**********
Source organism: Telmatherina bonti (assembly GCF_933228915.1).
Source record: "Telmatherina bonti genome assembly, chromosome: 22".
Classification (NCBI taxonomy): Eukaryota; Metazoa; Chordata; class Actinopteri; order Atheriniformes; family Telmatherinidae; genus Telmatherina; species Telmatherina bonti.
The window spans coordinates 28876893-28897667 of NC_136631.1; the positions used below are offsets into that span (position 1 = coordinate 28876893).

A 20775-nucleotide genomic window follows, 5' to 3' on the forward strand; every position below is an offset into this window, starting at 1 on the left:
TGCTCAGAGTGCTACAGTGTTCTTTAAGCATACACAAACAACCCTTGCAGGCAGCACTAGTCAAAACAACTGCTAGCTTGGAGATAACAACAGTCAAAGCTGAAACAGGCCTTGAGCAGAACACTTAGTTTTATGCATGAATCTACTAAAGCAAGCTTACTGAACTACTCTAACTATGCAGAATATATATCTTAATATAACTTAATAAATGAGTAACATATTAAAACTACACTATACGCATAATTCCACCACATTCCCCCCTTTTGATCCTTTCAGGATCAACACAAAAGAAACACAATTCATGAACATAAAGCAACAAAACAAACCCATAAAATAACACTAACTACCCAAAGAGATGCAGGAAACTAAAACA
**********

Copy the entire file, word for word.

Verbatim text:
Source organism: Telmatherina bonti (assembly GCF_933228915.1).
Source record: "Telmatherina bonti genome assembly, chromosome: 22".
Classification (NCBI taxonomy): Eukaryota; Metazoa; Chordata; class Actinopteri; order Atheriniformes; family Telmatherinidae; genus Telmatherina; species Telmatherina bonti.
The window spans coordinates 28876893-28897667 of NC_136631.1; the positions used below are offsets into that span (position 1 = coordinate 28876893).

A 20775-nucleotide genomic window follows, 5' to 3' on the forward strand; every position below is an offset into this window, starting at 1 on the left:
TGCTCAGAGTGCTACAGTGTTCTTTAAGCATACACAAACAACCCTTGCAGGCAGCACTAGTCAAAACAACTGCTAGCTTGGAGATAACAACAGTCAAAGCTGAAACAGGCCTTGAGCAGAACACTTAGTTTTATGCATGAATCTACTAAAGCAAGCTTACTGAACTACTCTAACTATGCAGAATATATATCTTAATATAACTTAATAAATGAGTAACATATTAAAACTACACTATACGCATAATTCCACCACATTCCCCCCTTTTGATCCTTTCAGGATCAACACAAAAGAAACACAATTCATGAACATAAAGCAACAAAACAAACCCATAAAATAACACTAACTACCCAAAGAGATGCAGGAAACTAAAACA